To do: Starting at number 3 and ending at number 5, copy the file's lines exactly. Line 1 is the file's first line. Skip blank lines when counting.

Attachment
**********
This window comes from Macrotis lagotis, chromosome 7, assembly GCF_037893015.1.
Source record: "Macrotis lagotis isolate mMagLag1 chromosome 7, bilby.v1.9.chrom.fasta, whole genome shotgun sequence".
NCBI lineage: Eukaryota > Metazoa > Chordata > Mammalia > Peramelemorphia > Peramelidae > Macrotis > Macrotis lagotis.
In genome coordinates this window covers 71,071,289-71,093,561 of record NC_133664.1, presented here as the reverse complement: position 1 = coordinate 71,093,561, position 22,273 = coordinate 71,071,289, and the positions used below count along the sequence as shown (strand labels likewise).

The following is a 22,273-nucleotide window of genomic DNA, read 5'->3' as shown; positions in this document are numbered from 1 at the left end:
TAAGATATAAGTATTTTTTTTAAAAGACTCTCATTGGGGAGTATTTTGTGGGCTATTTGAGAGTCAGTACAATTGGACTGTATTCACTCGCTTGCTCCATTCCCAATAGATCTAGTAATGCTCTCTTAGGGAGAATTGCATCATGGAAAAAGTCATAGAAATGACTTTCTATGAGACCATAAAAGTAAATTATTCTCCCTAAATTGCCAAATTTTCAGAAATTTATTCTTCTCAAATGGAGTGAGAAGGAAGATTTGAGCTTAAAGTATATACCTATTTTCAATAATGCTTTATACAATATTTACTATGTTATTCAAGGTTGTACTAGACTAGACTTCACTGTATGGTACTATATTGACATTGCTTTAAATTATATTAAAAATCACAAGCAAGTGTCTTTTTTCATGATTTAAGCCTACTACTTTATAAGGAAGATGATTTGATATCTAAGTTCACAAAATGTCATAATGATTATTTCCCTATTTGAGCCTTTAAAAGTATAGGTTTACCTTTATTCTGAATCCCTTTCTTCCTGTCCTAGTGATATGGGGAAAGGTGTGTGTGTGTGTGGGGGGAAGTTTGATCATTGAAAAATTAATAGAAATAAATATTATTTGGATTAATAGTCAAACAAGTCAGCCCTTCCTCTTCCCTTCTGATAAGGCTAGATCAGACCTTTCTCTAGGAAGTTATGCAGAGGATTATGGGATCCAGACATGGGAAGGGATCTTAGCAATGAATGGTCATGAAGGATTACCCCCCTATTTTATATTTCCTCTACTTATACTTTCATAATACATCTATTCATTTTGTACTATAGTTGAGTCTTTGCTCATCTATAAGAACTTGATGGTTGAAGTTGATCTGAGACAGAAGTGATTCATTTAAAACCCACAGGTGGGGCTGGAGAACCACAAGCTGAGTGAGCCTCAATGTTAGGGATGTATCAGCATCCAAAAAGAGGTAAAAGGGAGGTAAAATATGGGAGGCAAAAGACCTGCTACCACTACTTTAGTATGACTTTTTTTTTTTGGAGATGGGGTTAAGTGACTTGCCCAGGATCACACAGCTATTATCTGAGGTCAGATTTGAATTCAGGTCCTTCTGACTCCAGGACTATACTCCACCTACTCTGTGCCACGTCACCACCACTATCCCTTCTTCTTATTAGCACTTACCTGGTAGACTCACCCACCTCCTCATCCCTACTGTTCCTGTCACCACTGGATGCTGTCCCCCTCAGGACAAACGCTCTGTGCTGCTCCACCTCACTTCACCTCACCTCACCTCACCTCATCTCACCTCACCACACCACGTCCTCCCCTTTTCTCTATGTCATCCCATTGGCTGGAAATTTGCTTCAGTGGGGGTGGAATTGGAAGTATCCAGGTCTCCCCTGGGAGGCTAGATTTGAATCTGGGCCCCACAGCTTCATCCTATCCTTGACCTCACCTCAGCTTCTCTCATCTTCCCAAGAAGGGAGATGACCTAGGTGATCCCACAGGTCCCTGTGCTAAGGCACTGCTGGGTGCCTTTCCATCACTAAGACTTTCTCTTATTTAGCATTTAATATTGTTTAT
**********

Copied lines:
NCBI lineage: Eukaryota > Metazoa > Chordata > Mammalia > Peramelemorphia > Peramelidae > Macrotis > Macrotis lagotis.
In genome coordinates this window covers 71,071,289-71,093,561 of record NC_133664.1, presented here as the reverse complement: position 1 = coordinate 71,093,561, position 22,273 = coordinate 71,071,289, and the positions used below count along the sequence as shown (strand labels likewise).

The following is a 22,273-nucleotide window of genomic DNA, read 5'->3' as shown; positions in this document are numbered from 1 at the left end: